In terms of the environment you fly through, it reminds me of a mountainous version of somewhere in South America with impossibly huge pieces of rock jutting into the sky. There is also a large amount of trees and vegetation both in the valleys and growing all over the various rocky outcroppings. In addition to this there are rivers, deep lakes and beautiful waterfalls cascading down from the skyline: on first inspection, the world of Bastion really has that wow factor. Unfortunately, it will become very clear this area looks pretty much the same no matter where you fly. Sure there is the occasional fort, deep ravine or monument but the actual biodiversity and topography never change. It is so much so that I cannot recall a single place in my mind, other than the Dawn fort where I had to spend an hour because of a quest not triggering the next stage.

Javelin on Fire

Anthem was born on a lie with a reveal trailer that was not representative of the final game. It was Watchdogs that really made me aware of the practice of downgrades and of course we’ve seen some beauties since then (The Division etc). The reveal had three of the developers trotted on stage to chat about what the game was all about. Some lofty ideas were floated about like “We wanted to create a world that would change every time you come back and play it” and “Characters you can have a connection with and choices you can make”. As far as I can see these two statements are bullshit because the world of Anthem never changes each time you come back and there is literally no dialogue trees in the game that change any outcomes.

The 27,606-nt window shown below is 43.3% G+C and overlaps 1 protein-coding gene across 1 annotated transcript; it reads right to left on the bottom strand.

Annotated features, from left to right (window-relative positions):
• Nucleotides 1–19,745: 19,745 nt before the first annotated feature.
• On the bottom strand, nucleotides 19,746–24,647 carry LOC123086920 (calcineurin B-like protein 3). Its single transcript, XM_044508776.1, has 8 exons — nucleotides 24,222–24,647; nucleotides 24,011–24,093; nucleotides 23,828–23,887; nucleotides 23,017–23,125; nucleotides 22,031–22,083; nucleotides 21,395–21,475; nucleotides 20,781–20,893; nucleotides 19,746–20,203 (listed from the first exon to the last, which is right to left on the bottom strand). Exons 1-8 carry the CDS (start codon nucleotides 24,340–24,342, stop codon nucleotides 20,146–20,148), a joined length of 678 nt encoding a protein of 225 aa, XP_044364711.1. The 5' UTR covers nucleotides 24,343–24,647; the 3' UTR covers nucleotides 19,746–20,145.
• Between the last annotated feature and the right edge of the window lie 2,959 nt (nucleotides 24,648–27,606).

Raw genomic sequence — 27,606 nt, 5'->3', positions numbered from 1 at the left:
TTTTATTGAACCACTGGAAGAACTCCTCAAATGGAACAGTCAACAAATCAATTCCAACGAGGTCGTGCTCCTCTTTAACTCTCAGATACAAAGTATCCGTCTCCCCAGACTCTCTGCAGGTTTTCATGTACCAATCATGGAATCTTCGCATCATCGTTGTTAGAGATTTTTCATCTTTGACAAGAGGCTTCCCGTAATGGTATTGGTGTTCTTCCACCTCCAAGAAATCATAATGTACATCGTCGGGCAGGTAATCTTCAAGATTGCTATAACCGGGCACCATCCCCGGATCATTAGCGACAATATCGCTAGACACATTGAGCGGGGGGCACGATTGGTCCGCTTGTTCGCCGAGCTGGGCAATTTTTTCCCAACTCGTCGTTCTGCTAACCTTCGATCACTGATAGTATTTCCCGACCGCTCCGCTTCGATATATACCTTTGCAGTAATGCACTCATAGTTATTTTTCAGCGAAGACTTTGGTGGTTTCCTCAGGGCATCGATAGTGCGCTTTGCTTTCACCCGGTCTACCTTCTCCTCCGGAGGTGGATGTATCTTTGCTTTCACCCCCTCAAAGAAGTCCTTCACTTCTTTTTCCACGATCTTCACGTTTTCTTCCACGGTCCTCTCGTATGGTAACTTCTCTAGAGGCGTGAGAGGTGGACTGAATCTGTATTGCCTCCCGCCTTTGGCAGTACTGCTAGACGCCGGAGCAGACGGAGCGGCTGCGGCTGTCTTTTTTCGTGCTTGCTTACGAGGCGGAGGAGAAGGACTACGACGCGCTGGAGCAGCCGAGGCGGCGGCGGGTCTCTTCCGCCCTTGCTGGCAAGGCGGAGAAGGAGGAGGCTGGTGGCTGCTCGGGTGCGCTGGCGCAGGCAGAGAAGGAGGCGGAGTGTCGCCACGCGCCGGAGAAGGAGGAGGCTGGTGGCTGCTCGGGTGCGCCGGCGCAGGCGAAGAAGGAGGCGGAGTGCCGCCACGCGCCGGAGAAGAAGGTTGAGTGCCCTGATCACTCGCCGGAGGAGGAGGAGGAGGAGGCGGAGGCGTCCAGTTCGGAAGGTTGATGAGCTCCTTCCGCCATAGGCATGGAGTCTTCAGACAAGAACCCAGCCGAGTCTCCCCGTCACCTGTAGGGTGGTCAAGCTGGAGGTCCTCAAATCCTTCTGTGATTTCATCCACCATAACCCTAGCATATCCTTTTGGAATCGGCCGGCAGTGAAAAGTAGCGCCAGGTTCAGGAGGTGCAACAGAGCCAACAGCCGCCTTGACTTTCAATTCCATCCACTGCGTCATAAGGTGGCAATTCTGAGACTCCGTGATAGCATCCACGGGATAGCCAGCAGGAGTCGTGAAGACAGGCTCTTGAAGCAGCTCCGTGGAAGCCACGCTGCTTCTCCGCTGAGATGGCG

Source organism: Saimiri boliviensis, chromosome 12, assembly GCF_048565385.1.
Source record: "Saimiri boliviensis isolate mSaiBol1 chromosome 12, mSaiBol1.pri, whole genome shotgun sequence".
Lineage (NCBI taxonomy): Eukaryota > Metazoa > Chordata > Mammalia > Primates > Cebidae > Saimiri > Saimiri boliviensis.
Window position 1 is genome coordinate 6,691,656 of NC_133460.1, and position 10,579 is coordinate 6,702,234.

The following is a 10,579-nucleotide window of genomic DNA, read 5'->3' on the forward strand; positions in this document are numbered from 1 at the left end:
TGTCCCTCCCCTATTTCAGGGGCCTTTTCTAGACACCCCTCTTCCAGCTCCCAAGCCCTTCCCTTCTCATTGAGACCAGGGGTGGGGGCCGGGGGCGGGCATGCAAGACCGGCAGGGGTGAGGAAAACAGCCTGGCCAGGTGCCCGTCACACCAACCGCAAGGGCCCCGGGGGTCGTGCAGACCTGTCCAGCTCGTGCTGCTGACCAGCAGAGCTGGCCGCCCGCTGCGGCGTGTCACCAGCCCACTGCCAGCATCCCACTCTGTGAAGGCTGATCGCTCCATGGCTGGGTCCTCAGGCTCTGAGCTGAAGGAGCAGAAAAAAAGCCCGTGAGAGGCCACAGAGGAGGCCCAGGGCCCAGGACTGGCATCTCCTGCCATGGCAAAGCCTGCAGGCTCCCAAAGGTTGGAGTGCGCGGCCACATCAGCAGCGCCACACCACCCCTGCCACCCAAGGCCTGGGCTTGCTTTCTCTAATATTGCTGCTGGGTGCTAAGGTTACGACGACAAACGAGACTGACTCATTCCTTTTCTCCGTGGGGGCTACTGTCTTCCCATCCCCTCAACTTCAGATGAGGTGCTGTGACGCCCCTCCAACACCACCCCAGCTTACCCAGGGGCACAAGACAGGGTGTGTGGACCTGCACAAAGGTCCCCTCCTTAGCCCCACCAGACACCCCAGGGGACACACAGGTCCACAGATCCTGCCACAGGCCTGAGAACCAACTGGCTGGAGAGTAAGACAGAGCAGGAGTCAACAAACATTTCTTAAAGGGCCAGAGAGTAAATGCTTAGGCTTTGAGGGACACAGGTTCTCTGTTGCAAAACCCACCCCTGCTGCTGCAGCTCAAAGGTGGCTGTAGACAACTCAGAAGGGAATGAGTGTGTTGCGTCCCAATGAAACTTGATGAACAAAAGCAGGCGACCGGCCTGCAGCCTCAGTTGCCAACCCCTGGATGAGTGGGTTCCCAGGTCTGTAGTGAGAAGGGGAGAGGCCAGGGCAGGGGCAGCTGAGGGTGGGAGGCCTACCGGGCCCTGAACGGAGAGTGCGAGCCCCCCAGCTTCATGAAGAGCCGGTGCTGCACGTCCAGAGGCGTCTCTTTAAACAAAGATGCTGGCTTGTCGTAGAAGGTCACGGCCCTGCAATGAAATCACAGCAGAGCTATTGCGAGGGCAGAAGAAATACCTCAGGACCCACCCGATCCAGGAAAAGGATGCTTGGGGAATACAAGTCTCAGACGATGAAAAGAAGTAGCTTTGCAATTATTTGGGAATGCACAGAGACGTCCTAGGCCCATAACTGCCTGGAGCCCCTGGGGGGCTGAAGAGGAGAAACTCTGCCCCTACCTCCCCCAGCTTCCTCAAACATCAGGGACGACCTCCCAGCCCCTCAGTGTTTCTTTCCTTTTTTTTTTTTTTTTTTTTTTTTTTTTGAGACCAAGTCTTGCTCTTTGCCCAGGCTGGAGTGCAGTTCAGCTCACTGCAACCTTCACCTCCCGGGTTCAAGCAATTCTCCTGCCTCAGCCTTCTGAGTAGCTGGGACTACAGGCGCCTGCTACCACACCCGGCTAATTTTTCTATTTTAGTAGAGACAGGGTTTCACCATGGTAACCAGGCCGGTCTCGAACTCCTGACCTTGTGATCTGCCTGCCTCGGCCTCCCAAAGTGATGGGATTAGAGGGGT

The reveal trailer opens up in Fort Tarsis and right away you can see a huge difference in the visual fidelity of what it shows and what we are playing right now. Every character seems to be full of life, facial expressions are on another level and there is just a tonne more visual candy. I have to be fair here and say that a few of the main characters do offer a level of facial animation that comes close to what is shown here, Faye and Aron, in particular, look amazing. As you saunter over to your javelin there are shafts of light cascading down and as you gaze upward there’s a Strider thumping past the base. Even the way you walk out of the fort and ready yourself for the mission looks different and more importantly, not a single loading screen.